How to use genders and articles in Spanish

Nouns in Spanish

A noun is a person, place or thing.

All nouns in Spanish have a gender. That means they are either masculine or feminine.

As in English, some nouns already have a clear gender.

For example:

  • hermano (brother) is masculine

  • hermana (sister) is feminine

Although it might seem strange at first that nouns have a gender in Spanish, there are luckily lots of patterns and clues to help you to remember if a noun is masculine or feminine.

Masculine nouns

Most nouns that end in -o are masculine.

For example:

  • el teléfono - telephone

  • el perro - dog

Male family members are always masculine.

For example:

  • hermano - brother

  • padre - father

Days of the week and months are also masculine.

For example:

  • lunes - Monday

  • diciembre - December

Remember that days of the week and months are not written with a capital letter in Spanish.

'El chico'. All nouns for male family members are masculine.

Feminine nouns

Most nouns that end in -a are feminine.

For example:

  • la casa - house

  • la pierna - leg

Female family members are always feminine.

For example:

  • hermana - sister

  • madre - mother

There are also some groups of endings that are always feminine.

For example:

  • -ión - estación - station

  • -dad - universidad - university

  • -tad - dificultad - difficulty

There are some exceptions to the rule that you will need to remember

Some nouns that end in -a are masculine, typically those ending in -ma and -pa.

For example:

  • tema - topic

  • problema - problem

  • mapa - map

Some nouns that end in -o are feminine.

For example:

  • radio - radio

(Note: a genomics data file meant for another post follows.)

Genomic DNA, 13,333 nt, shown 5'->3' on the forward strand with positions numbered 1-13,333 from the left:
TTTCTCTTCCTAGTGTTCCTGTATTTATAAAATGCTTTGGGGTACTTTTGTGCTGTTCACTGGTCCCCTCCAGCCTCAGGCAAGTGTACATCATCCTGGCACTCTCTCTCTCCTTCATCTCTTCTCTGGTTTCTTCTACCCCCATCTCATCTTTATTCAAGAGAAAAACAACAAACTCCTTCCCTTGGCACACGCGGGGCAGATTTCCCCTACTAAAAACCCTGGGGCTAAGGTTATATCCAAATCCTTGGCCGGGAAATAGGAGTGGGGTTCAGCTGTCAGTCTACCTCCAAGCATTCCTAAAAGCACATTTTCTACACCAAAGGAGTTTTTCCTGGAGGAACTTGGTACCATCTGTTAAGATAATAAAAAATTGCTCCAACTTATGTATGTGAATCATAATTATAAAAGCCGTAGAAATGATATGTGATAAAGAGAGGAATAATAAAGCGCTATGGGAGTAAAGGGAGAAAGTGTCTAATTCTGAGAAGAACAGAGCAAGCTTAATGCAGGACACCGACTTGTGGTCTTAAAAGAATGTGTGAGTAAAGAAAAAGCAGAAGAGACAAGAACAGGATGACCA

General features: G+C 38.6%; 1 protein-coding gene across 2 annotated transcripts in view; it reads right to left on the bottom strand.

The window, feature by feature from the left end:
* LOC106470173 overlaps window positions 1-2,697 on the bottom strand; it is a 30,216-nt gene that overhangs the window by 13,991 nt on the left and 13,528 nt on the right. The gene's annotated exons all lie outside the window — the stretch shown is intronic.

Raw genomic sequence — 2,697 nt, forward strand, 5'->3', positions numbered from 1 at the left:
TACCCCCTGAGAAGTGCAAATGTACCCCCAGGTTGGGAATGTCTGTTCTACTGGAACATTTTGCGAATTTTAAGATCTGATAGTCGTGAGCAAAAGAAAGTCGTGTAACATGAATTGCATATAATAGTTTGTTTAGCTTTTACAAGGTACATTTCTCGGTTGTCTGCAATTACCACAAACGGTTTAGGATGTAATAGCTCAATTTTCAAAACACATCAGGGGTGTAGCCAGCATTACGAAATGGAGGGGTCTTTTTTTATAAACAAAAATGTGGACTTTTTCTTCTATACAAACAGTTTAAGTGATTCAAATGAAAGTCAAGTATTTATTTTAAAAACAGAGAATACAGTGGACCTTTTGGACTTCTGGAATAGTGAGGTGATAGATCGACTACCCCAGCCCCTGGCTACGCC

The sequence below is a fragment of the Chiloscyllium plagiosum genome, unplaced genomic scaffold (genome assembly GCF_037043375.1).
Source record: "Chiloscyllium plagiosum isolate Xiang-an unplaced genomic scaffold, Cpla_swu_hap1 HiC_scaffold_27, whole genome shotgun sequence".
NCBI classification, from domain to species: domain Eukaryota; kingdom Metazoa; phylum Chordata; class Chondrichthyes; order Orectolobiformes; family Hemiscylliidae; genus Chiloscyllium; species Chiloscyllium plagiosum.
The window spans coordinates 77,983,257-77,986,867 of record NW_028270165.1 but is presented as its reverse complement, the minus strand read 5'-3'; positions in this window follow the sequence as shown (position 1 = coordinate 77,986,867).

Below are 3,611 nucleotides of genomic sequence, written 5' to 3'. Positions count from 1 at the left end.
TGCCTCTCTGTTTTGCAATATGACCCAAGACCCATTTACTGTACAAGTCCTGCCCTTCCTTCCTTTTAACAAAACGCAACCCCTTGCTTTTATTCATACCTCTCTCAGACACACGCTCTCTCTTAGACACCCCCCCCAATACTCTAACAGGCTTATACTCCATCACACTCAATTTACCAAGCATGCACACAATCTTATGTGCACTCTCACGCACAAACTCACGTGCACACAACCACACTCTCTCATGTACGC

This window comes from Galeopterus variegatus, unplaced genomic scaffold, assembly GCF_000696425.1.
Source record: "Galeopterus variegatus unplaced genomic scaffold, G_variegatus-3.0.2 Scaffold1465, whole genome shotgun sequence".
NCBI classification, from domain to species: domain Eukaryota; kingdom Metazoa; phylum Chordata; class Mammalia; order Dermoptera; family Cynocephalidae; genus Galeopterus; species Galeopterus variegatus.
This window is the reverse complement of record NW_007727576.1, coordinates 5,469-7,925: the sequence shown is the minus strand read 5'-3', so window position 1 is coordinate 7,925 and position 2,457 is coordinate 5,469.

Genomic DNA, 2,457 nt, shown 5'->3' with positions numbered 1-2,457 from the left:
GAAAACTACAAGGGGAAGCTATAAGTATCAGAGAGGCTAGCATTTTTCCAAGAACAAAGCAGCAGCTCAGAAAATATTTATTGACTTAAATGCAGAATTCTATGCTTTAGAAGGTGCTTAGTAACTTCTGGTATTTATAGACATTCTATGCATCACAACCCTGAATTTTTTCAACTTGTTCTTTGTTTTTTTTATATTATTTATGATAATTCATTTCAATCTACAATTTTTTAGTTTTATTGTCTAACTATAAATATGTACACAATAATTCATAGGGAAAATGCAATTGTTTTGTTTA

• mano - hand

'El mapa'. Although 'mapa' ends in 'a', it is a masculine noun.

Plural nouns

Nouns in Spanish can also be either singular or plural.

For example:

  • perro - dog

  • perros - dogs

  • caramelo - sweet

  • caramelos - sweets

There are different ways of making a noun plural.

If a noun ends in a vowel, add -s.

For example:

  • un chico - one boy

  • dos chicos - two boys

If a noun ends in a consonant, add -es.

For example:

  • un jardín - one garden

  • dos jardines - two gardens

If a noun ends in -z, change the z to c and add -es.

For example:

  • un lápiz - one pencil

  • dos lápices - two pencils

If a noun ends in -ión, add -es and drop the written accent.

For example:

  • una estación - one station

  • dos estaciones - two stations

Now look again at the information above. Both the words jardín and estación lose their written accents when you make them plural.

This is because any word in Spanish that has a written accent on its last vowel and ends in -n, -s or a vowel loses the accent when you make it plural.

The definite article

The definite article is the word for ‘the’.

There are four different definite articles in Spanish.

masculine singular

  • el - el chico - the boy

feminine singular

  • la - la chica - the girl

masculine plural

  • los - los chicos - the boys

feminine plural

  • las - las chicas - the girls

If the plural noun refers to a mixed group, use the masculine version of the word.

For example:

  • los padres - the parents

  • los hermanos - the siblings (brothers and sisters)

The indefinite article

The indefinite article is the word for ‘a’ (or ‘an’) or ’some’.

There are four different indefinite articles in Spanish.

masculine singular

  • un - un hermano - a brother

feminine singular

  • una - una tía - an aunt

masculine plural

  • unos - unos coches - some cars

feminine plural

  • unas - unas camas - some beds

If the plural noun refers to a mixed group, use the masculine version of the word.

For example:

  • unos hermanos can mean both ‘some brothers and sisters’ (siblings) or ‘some brothers’.

Have a go at this activity and see how much you know about genders and articles in Spanish.

Quiz

Find out how much you know about genders and articles in Spanish with this short quiz!

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